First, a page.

I have been critical of Arthur Kellermann’s gun research in the past, and I don’t want to beat a dead horse, but in reading for my post on the validity of gun ownership statistics came across another reason Kellermann’s name is so often taken in vain by those defending the gun culture in America.
In their 1995 article on the validity of gun ownership surveys, Rafferty and colleagues write:
Kellermann and coworkers conducted a landmark study validating responses to the question, “Are guns of any kind kept in your household?” in a face-to-face survey in Memphis, TN, and Seattle, WA.
Well, “Kellermann” and “landmark” in the same sentence merits a closer look. Unlike the Rafferty study, the Kellermann study is not freely available on-line, but everything important can be gotten from the abstract.
Beginning with 75 homes of owners of recently registered handguns, they were actually able to make contact with 55 households (73%).
Of those 55 households, 36% refused to participate in the survey. The 35 participating households, therefore, represent just under half of the households selected for the study (47%).
Of the participating households, 88.6% admitted to having one or more guns in the household. Note that this proportion is quite similar to the 87.3% of handgun licensees in Michigan that Rafferty and her colleagues found.
What about the other 12.7% of households that presumably had guns because they were recent handgun licensees? Unlike the study in Michigan, none of the 35 participants refused to answer the gun ownership question, but 8.6% said they HAD guns before, but no longer do. Um, yeah. OK.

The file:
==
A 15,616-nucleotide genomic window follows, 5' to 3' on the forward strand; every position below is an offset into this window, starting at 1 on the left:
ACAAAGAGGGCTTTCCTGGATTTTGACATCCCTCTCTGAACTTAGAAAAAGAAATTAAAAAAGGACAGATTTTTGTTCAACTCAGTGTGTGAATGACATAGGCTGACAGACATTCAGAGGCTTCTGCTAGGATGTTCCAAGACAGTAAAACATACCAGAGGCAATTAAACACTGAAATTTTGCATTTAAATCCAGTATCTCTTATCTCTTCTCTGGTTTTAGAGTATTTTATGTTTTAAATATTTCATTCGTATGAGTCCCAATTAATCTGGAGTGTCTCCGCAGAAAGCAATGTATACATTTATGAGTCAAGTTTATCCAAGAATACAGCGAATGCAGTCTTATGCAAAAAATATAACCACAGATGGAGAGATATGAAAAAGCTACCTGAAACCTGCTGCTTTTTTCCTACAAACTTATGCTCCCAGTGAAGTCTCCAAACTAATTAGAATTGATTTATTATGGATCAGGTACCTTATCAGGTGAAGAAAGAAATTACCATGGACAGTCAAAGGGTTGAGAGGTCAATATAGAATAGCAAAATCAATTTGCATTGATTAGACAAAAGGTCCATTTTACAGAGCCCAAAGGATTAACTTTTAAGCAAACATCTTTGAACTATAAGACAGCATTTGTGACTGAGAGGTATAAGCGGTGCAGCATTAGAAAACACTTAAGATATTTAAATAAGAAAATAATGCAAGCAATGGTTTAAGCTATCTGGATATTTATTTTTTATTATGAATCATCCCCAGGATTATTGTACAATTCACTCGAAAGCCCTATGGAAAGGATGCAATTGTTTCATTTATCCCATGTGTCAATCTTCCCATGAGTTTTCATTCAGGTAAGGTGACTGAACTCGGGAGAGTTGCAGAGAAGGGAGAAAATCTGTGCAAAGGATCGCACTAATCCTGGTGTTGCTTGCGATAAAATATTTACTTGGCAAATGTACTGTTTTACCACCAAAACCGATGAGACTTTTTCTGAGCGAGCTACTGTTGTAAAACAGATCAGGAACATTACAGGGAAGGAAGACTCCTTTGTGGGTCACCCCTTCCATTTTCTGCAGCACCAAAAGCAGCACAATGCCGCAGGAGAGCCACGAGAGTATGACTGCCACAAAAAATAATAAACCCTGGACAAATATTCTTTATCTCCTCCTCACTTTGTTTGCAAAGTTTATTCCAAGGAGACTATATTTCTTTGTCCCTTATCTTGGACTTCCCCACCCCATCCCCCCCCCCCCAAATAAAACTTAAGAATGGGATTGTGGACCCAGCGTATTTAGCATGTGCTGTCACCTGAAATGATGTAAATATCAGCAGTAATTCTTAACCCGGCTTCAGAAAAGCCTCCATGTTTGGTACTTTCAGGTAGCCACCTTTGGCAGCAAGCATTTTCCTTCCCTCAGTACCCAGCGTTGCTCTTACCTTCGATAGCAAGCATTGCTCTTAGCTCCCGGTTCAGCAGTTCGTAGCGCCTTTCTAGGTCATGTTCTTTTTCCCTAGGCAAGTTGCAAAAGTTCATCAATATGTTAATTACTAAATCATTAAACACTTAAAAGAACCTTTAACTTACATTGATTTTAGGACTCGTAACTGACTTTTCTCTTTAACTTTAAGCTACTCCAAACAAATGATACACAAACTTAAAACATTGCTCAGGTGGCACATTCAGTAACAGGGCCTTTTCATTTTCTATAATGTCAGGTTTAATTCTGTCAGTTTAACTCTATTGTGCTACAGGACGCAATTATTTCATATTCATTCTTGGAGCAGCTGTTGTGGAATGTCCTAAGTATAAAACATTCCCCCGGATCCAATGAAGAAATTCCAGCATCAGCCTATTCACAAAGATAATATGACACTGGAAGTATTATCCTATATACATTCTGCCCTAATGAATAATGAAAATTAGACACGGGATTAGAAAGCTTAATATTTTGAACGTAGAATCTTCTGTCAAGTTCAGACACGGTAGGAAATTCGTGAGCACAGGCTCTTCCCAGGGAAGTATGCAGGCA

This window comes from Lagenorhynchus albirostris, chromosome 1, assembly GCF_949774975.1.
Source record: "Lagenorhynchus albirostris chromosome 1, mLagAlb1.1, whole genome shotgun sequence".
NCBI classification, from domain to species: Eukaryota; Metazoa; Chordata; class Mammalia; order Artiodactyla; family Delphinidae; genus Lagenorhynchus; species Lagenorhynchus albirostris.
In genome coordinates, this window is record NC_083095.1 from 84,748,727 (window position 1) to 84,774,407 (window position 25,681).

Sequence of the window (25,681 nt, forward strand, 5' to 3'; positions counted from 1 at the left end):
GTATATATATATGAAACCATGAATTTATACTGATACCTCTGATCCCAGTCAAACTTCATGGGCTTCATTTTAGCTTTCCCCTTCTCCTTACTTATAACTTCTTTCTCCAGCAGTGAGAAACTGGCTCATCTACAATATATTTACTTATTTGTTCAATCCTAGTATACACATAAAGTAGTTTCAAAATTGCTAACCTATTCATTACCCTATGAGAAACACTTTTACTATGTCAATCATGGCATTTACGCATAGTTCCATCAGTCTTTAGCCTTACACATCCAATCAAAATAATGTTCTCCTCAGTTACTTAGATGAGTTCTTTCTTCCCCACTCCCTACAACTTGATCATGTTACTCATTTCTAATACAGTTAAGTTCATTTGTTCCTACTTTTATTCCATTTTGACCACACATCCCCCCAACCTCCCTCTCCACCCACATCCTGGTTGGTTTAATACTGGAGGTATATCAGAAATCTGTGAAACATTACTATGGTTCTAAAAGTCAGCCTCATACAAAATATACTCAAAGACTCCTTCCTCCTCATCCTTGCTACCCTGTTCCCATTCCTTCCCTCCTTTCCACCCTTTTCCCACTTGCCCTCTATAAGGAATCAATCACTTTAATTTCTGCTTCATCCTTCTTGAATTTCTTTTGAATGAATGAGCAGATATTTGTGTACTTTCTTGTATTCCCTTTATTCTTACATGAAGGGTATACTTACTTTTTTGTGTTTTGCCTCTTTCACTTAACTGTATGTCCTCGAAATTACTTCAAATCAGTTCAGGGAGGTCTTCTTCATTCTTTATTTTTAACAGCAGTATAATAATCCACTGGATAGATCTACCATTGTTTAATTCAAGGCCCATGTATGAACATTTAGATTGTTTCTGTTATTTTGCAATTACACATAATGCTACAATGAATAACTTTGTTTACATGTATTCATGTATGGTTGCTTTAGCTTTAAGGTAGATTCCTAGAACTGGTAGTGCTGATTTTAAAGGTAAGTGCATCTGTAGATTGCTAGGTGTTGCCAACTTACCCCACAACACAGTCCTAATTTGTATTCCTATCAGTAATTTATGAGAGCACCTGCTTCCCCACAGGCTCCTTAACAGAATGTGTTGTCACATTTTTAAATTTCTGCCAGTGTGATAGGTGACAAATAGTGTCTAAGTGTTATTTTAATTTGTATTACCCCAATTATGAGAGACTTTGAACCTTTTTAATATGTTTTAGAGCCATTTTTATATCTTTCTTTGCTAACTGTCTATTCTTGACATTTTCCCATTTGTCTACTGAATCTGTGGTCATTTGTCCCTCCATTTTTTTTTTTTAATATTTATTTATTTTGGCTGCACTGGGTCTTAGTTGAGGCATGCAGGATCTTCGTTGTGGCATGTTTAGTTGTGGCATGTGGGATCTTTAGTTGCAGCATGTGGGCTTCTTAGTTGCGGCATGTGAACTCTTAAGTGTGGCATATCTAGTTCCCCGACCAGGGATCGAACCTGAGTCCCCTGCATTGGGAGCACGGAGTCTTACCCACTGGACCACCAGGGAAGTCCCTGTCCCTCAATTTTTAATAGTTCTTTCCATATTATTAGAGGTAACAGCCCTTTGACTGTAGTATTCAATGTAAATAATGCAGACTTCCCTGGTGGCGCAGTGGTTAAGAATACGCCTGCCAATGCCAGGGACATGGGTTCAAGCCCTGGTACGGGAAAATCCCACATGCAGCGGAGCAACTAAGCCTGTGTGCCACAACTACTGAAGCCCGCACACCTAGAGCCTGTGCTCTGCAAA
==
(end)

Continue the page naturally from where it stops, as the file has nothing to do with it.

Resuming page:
One respondent of the 35 (2.9%) “denied categorically” that guns of any kind were kept in the home. Denial – not just a river in Egypt.
According to the abstract,
The authors conclude that, at least among registered gun owners, respondent answers to questions about gun ownership are generally valid and that survey data of this type can be utilized with confidence.
In this case, the face-to-face survey yielded a gun ownership rate that is probably at least 12% too low, BUT what about those 53% of households who were selected for inclusion in the study but were not in the final sample?
If those households would be more likely to be provide “false negatives” than the households that agreed to participate – and it is not unreasonable to think they would – then the 12% under-reporting would need to be increased accordingly.
This data was also collected from June to August 1987, pre-Clinton, pre-Brady Bill, pre-Assault Weapon Ban, pre-Obama. So it does not include any increase in under-reporting that is happening since then.
Although it is not his conclusion, this study by Kellerman suggests that under-reporting of gun ownership in survey studies is in the double digits, at least 12%, and probably much more than that.